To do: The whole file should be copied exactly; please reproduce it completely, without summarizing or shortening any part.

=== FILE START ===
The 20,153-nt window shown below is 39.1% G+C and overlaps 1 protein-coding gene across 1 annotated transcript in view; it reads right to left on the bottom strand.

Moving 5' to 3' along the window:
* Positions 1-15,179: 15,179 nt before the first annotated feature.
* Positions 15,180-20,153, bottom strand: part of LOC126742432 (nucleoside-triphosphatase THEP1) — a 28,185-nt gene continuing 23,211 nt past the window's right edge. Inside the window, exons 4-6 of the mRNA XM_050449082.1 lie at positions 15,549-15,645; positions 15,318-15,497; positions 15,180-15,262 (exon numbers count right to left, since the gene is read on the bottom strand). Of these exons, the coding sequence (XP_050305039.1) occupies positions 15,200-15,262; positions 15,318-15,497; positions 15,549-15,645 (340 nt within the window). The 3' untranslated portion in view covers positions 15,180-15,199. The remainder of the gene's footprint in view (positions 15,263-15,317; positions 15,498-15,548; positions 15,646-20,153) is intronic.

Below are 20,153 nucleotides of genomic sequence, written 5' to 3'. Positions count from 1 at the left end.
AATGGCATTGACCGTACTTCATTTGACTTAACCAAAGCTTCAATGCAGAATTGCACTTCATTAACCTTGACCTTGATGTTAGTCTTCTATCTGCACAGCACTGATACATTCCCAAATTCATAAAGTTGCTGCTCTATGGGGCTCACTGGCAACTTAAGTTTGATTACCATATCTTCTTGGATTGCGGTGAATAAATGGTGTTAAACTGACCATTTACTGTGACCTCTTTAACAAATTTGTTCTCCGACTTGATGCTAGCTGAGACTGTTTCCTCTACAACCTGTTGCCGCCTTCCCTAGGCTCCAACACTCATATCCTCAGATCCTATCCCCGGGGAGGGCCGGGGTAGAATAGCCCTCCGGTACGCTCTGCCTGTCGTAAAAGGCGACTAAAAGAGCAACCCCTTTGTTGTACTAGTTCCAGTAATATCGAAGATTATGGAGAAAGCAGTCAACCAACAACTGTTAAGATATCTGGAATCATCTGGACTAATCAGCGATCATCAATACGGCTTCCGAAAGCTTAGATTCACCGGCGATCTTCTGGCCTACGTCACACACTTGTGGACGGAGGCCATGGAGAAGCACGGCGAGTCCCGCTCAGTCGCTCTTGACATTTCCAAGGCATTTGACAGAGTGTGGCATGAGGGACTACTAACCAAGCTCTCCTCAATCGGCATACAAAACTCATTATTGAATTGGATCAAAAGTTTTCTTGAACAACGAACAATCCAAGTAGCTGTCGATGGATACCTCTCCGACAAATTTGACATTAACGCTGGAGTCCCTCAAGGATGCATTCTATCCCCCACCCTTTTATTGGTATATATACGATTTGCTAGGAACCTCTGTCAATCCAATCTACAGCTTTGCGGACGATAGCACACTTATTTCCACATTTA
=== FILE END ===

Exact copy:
The 20,153-nt window shown below is 39.1% G+C and overlaps 1 protein-coding gene across 1 annotated transcript in view; it reads right to left on the bottom strand.

Moving 5' to 3' along the window:
* Positions 1-15,179: 15,179 nt before the first annotated feature.
* Positions 15,180-20,153, bottom strand: part of LOC126742432 (nucleoside-triphosphatase THEP1) — a 28,185-nt gene continuing 23,211 nt past the window's right edge. Inside the window, exons 4-6 of the mRNA XM_050449082.1 lie at positions 15,549-15,645; positions 15,318-15,497; positions 15,180-15,262 (exon numbers count right to left, since the gene is read on the bottom strand). Of these exons, the coding sequence (XP_050305039.1) occupies positions 15,200-15,262; positions 15,318-15,497; positions 15,549-15,645 (340 nt within the window). The 3' untranslated portion in view covers positions 15,180-15,199. The remainder of the gene's footprint in view (positions 15,263-15,317; positions 15,498-15,548; positions 15,646-20,153) is intronic.

Below are 20,153 nucleotides of genomic sequence, written 5' to 3'. Positions count from 1 at the left end.
AATGGCATTGACCGTACTTCATTTGACTTAACCAAAGCTTCAATGCAGAATTGCACTTCATTAACCTTGACCTTGATGTTAGTCTTCTATCTGCACAGCACTGATACATTCCCAAATTCATAAAGTTGCTGCTCTATGGGGCTCACTGGCAACTTAAGTTTGATTACCATATCTTCTTGGATTGCGGTGAATAAATGGTGTTAAACTGACCATTTACTGTGACCTCTTTAACAAATTTGTTCTCCGACTTGATGCTAGCTGAGACTGTTTCCTCTACAACCTGTTGCCGCCTTCCCTAGGCTCCAACACTCATATCCTCAGATCCTATCCCCGGGGAGGGCCGGGGTAGAATAGCCCTCCGGTACGCTCTGCCTGTCGTAAAAGGCGACTAAAAGAGCAACCCCTTTGTTGTACTAGTTCCAGTAATATCGAAGATTATGGAGAAAGCAGTCAACCAACAACTGTTAAGATATCTGGAATCATCTGGACTAATCAGCGATCATCAATACGGCTTCCGAAAGCTTAGATTCACCGGCGATCTTCTGGCCTACGTCACACACTTGTGGACGGAGGCCATGGAGAAGCACGGCGAGTCCCGCTCAGTCGCTCTTGACATTTCCAAGGCATTTGACAGAGTGTGGCATGAGGGACTACTAACCAAGCTCTCCTCAATCGGCATACAAAACTCATTATTGAATTGGATCAAAAGTTTTCTTGAACAACGAACAATCCAAGTAGCTGTCGATGGATACCTCTCCGACAAATTTGACATTAACGCTGGAGTCCCTCAAGGATGCATTCTATCCCCCACCCTTTTATTGGTATATATACGATTTGCTAGGAACCTCTGTCAATCCAATCTACAGCTTTGCGGACGATAGCACACTTATTTCCACATTTA